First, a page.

Around the year 304, when Lucy was around the age of twenty-one, her suitor became aware of the large sums of money that she had distributed to the poor. He was also aware that Lucy had done so on account of her Christian faith and realized that she was not going to become his bride. Enraged, he reported Lucy to Paschasius, the Governor of Syracuse, denouncing her as a Christian.
When Governor Paschasius of Syracuse learned of Lucy’s Christian faith and her charity to the poor, he had her arrested and interrogated. He attempted to force her to apostatize by offering sacrifice to the Roman gods, but she refused. A later Roman martyrology put these words into Lucy’s mouth:
I know but one sacrifice pure and full of honor, which I can offer. This is to visit orphans and widows in their tribulation, and to keep oneself unspotted from the world. For three years, I have daily offered this sacrifice to my God and Father; and now I long for the happiness of offering myself to Him as a living victim. His holy will be done!
Lucy then accused the governor of demon worship and prophesied his condemnation before God. The governor was outraged and ordered her to be defiled in a brothel. When the guards tried to move her, she was heavier than a boulder. They even tried to move her with a rope tied to the yoke of oxen, but she didn’t budge. The guards then surrounded her with wood to burn her, but the flames did not harm her. Finally, the governor ordered a soldier to thrust his sword into her neck, and God permitted her martyrdom to be completed. One martyrology attributes these prophetic words to her as she was dying:
I announce to you a great joy. Diocletian descends from his throne, Maximian dies, the Church breathes again: peace extends its protecting wing over the martyred Saints. O Syracuse, O place of my birth, as Catania finds its safety and glory beneath the guardianship of my sister Agatha, so shalt thou be shielded by me, if thou art willing to embrace that Faith, for the truth of which I shed my blood.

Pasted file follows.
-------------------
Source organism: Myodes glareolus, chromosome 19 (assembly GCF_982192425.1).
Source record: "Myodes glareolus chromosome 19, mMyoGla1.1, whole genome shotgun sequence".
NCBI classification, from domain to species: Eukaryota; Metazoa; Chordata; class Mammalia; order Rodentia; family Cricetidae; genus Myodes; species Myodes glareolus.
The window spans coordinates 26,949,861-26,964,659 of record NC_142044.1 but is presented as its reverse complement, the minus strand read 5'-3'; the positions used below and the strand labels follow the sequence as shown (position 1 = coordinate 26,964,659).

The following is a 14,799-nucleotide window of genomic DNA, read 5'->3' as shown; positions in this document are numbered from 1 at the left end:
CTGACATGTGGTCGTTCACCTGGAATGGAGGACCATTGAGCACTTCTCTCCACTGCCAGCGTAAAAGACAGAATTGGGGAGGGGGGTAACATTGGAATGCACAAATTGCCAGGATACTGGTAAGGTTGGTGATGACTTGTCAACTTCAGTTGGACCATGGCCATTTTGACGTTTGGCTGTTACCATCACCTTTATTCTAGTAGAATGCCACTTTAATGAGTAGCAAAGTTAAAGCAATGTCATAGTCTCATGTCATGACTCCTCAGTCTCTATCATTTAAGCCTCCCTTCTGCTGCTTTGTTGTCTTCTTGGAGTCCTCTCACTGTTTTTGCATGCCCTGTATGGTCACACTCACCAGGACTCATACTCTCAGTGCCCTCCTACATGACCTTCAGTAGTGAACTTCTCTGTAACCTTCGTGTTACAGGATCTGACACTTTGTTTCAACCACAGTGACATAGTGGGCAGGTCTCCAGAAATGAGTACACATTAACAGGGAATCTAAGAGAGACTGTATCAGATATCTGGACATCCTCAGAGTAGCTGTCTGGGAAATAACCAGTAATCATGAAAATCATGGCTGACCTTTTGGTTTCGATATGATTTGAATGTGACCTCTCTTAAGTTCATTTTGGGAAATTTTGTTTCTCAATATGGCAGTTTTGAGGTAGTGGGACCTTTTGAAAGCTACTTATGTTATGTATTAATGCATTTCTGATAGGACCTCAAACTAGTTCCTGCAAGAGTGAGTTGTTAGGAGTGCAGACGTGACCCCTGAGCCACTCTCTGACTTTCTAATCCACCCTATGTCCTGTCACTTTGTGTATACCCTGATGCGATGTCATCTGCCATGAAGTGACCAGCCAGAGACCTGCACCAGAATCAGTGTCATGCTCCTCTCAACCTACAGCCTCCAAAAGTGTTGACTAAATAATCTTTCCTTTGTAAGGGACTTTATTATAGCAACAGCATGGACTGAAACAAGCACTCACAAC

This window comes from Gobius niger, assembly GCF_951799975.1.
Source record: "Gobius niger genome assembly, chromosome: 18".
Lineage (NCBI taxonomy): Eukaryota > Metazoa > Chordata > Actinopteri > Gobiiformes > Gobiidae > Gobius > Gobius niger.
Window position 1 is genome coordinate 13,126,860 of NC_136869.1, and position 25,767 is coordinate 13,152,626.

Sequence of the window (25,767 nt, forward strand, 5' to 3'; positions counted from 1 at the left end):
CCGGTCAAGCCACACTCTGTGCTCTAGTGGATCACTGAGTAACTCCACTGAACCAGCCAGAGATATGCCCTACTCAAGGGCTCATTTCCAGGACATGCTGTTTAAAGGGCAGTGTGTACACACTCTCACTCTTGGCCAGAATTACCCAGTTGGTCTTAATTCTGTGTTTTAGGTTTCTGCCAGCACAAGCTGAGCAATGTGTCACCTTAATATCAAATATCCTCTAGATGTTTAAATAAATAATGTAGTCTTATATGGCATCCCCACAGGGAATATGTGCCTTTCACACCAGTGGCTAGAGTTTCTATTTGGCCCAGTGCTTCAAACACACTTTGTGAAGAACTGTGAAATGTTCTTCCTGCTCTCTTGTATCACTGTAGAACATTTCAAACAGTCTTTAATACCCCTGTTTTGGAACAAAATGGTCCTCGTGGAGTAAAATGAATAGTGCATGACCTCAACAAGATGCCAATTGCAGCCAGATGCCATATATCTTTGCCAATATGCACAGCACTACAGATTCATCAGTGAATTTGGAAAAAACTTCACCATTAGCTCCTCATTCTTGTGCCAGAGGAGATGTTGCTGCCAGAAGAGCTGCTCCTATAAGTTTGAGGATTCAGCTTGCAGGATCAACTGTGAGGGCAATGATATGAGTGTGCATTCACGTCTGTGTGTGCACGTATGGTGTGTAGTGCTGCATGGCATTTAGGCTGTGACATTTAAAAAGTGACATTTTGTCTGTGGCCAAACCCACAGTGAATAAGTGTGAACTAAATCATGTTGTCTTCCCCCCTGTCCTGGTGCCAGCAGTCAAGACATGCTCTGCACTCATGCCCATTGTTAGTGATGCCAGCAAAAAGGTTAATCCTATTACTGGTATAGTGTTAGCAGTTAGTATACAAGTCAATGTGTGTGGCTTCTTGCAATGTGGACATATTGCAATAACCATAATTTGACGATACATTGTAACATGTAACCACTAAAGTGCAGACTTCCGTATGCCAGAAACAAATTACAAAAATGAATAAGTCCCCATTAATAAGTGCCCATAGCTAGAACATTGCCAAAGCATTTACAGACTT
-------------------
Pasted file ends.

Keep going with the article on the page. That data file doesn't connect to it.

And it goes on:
Saint Lucy is often depicted in sacred art holding her eyes because much later legends state that either the guards gouged her eyes out as torture, or that she gouged her own eyes out so that her suitor would no longer be tempted by their beauty.
Veneration to Saint Lucy quickly spread, and her prophetic dream-vision came true—she became the glory and protector of Syracuse and the source of many miracles. By the end of the sixth century, she was so revered throughout the Roman Empire that Pope Saint Gregory the Great inserted her name into the Roman Canon (Eucharistic Prayer I)—“…graciously grant some share and fellowship with your holy Apostles and Martyrs: with John the Baptist, Stephen, Matthias, Barnabas, Ignatius, Alexander, Marcellinus, Peter, Felicity, Perpetua, Agatha, Lucy, Agnes, Cecilia, Anastasia and all your Saints…”
The fact that a young virgin martyr would become so revered and honored for many centuries after her birth is a testimony to the power of God. Saint Lucy not only imitated her Lord, but in her humility, she reflected the glory of the Mother of God who, in her song of praise, proclaimed, “For he has looked upon his handmaid’s lowliness; behold, from now on will all ages call me blessed. The Mighty One has done great things for me, and holy is his name…” (Luke 1:49–49).
As we honor this saint who was crowned with virginity and martyrdom, ponder the courage and resolve she had to choose death over a life of nobility. She fell in love with her divine Spouse, He entered into union with her, and she turned her eyes firmly upon His holy will. Seek to imitate Saint Lucy’s courage and resolve, choosing Christ and Him alone, renouncing all that is contrary to His holy will.
Saint Lucy, you grew deep in faith at a young age, committed yourself to your God, and never turned back. Please pray for me, that I will have your strength, wisdom, and charity so that I will unwaveringly fulfill the will of God, choosing Him above all else. Saint Lucy, pray for me. Jesus, I trust in You.